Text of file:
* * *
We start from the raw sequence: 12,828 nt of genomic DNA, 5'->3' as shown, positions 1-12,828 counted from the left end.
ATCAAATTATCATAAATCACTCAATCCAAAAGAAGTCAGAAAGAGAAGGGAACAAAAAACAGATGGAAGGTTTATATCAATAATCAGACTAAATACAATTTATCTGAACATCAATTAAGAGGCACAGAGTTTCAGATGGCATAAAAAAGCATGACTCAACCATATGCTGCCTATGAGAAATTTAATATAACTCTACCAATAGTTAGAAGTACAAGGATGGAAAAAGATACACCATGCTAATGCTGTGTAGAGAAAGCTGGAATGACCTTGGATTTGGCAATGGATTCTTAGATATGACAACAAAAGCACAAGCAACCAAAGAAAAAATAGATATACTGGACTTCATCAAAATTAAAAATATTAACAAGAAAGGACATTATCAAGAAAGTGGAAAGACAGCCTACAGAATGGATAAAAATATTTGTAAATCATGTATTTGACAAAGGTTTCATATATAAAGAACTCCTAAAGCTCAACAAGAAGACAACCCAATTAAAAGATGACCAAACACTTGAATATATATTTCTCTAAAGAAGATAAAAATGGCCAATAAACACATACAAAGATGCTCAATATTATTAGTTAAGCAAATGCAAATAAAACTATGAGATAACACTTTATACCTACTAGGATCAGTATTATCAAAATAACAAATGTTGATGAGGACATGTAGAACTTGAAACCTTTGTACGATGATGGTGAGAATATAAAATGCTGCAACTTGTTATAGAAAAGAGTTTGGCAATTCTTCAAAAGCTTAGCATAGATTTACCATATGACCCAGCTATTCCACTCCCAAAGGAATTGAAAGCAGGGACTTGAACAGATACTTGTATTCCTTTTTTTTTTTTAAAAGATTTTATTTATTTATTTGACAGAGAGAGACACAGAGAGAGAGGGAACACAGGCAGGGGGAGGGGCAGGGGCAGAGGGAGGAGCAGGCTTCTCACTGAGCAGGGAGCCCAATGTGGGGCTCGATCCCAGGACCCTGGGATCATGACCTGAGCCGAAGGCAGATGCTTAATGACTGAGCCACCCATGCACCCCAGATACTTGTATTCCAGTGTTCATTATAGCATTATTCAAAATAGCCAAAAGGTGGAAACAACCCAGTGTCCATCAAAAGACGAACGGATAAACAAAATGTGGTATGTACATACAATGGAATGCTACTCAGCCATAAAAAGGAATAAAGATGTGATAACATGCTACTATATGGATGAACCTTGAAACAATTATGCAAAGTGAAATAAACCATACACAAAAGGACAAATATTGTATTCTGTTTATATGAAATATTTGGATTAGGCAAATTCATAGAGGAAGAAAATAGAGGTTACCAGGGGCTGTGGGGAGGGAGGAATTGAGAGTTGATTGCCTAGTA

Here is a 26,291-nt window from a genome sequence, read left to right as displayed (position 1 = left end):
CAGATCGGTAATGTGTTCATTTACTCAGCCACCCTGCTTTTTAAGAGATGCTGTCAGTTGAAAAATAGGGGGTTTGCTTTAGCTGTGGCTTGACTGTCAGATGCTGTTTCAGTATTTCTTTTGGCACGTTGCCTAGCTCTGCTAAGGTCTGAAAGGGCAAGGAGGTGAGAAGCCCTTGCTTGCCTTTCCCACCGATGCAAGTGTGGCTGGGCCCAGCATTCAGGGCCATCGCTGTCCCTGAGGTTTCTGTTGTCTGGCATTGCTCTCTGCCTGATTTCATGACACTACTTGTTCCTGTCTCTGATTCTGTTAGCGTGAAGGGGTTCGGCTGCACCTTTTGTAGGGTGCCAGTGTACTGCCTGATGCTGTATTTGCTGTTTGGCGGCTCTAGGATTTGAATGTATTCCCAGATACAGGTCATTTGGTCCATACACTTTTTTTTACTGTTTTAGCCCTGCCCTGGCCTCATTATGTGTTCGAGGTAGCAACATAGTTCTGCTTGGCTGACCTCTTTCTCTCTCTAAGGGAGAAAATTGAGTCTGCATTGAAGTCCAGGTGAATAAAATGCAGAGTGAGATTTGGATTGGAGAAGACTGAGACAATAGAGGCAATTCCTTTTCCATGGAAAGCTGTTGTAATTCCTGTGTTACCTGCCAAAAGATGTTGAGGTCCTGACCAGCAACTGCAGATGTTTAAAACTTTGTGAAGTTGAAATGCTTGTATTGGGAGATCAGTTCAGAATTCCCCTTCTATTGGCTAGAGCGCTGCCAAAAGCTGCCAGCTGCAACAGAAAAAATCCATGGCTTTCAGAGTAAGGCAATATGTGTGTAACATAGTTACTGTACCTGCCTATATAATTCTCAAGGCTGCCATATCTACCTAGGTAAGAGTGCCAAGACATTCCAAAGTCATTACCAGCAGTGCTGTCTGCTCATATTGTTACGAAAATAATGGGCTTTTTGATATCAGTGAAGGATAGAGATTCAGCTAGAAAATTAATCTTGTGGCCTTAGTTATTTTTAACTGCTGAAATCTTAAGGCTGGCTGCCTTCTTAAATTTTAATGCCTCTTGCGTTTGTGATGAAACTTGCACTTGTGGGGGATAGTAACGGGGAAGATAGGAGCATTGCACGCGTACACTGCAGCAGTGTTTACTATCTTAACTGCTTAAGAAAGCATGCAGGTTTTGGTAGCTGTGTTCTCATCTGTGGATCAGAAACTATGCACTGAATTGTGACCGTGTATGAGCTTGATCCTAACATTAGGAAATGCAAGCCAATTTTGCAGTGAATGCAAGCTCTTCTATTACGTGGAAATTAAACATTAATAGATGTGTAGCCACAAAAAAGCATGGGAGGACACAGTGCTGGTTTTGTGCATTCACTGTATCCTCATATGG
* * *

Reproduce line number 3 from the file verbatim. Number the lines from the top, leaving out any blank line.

Here is a 26,291-nt window from a genome sequence, read left to right as displayed (position 1 = left end):